Can Bears and Mice Learn to Get Along?
|"Ernest & Celestine" (2013).|
That said, it wasn't the only quality animated feature film of 2013. "The Wind Rises" from retiring legend Hayao Miyazaki also was first-rate, for instance, and also might have won in other years. Another high-quality animated feature film release during 2013 was the French-Belgian "Ernest & Celestine" from the thriving French school of animation. It was nominated for an Oscar, and also became the first animated film to win the respected Magritte Award for Best Film. Among other mostly European honors, it won a César Award for the best-animated film. That will have to do for this fine film.
"Ernest & Celestine" (2013) was adapted by Daniel Pennac from Gabrielle Vincent's book and directed by Stephane Aubier, Vincent Patar and Benjamin Renner. It comes from producer Didier Brunner and his La Parti Productions, who created the fabulous 2003 "Triplets of Belleville" as well as "The Secret of Kells" and has raised French animation to the big-boy level. "Ernest & Celestine" takes place in a world that would be quite familiar to past Disney animators, where bears and mice learn to get along, at first somewhat fearful and later as great friends.
Ernest (Forest Whitaker) is a bear, but an outsider. He is poor and not part of the Bear Establishment in the nearby town. Ernest also is very poor, so after waking up from hibernation, he goes to town to earn some money playing music on the street. Celestine (Mackenzie Foy), on the other hand, is a charming mouse who is part of an extensive underground mouse business to salvage bear teeth for re-use. She is, in fact, training to be a dentist. When she accidentally gets trapped in a garbage can while scavenging for bear teeth, she meets Ernest. The bear, unsuccessful at earning money for food, is inclined to dine on her, but she talks her way out of the hungry Ernest eating her.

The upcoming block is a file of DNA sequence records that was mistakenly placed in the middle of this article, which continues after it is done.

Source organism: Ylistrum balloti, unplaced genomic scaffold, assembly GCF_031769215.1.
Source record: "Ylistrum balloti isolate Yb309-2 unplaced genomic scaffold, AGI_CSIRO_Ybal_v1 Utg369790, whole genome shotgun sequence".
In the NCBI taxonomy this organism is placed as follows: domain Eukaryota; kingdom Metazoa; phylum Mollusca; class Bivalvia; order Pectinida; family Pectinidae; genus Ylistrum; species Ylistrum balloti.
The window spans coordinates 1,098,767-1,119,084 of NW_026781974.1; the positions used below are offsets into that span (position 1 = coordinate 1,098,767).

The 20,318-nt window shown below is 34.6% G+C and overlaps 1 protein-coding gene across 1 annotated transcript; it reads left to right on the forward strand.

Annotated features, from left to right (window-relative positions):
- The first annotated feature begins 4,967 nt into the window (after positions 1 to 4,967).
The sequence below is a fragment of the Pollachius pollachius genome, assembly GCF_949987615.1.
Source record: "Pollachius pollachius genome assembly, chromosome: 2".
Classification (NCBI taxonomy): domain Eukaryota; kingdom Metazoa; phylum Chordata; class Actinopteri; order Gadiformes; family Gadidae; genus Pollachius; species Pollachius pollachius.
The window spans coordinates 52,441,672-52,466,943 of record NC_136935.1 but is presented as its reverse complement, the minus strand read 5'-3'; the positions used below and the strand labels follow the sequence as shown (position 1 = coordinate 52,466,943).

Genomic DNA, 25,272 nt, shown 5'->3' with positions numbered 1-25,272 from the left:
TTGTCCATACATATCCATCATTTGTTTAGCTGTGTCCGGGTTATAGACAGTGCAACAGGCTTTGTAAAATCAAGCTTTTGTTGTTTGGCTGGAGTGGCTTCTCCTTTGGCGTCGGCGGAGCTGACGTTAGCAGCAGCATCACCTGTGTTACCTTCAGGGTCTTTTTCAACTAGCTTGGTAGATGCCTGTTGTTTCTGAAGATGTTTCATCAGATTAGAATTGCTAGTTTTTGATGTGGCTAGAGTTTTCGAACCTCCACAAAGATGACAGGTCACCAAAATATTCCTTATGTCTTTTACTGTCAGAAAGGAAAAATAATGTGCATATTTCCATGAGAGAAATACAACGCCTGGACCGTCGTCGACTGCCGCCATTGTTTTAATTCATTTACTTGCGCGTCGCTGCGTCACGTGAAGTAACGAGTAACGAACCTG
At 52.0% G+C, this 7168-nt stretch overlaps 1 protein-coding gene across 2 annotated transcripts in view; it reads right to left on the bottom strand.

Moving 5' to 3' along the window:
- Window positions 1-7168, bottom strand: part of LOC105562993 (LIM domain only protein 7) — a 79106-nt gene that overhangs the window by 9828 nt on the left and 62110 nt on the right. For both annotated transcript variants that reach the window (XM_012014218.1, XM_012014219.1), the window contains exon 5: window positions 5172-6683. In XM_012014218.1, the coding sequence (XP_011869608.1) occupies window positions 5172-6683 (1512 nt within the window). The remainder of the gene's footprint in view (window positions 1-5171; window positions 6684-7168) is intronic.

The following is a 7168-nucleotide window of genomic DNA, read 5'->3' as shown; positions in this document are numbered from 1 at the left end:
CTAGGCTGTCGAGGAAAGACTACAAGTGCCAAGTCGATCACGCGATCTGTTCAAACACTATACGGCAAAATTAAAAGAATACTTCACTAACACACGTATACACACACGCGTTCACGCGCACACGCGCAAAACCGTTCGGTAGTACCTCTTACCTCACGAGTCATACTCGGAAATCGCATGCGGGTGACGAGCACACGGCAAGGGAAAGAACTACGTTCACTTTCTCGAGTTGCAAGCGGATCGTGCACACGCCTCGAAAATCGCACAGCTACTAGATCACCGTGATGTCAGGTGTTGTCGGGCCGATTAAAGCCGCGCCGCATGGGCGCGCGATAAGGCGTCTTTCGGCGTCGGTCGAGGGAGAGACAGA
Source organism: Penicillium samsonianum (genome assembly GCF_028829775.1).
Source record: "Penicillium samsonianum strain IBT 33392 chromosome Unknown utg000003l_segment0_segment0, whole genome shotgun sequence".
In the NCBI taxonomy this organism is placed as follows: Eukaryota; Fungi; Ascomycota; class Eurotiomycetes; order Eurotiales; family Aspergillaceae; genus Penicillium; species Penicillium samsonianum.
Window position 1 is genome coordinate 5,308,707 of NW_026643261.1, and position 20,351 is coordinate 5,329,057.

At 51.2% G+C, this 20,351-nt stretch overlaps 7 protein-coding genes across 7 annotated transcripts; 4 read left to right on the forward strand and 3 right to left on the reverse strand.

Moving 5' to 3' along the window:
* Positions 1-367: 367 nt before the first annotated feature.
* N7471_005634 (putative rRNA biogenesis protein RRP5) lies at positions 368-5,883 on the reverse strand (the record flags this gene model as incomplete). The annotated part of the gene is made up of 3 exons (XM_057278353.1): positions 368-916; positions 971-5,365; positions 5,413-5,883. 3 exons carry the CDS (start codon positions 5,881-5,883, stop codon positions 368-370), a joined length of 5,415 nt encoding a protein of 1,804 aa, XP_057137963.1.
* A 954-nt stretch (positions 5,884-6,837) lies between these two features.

Through a series of misadventures, the two wind up fugitives from the law and wind up at Ernest's isolated home. They become quite friendly, which is scandalous in more ways than one. The film then becomes a meditation on people of different backgrounds and societies finding common ground - and more.
Lauren Bacall, Paul Giamatti, William H. Macy, Megan Mullally, Nick Offerman, and Jeffrey Wright also provide voices in the English dub version. They are uniformly excellent, and the ability to round up such a first-rate cast for a foreign dub is a testament to the quality of "Ernest & Celestine."
"Ernest & Celestine" has gentle "Winnie the Pooh" style humor, though it isn't aimed solely at that age range. The hand-drawn animation looks as if it were painted by watercolors, which is a cool effect and a nice change from all the hyper-realistic computer graphics being used these days. It is no coincidence that, among their other adventures, Ernest and Celestine visit an art museum, which reinforces the theme of artistry conveyed by the animation itself. This is a simple animated film for the very young, but also older viewers who like something fun and a little different.
You may watch the trailer for "Ernest & Celestine" below. "Ernest & Celestine" is available on Blu-ray and DVD as of June 17, 2014.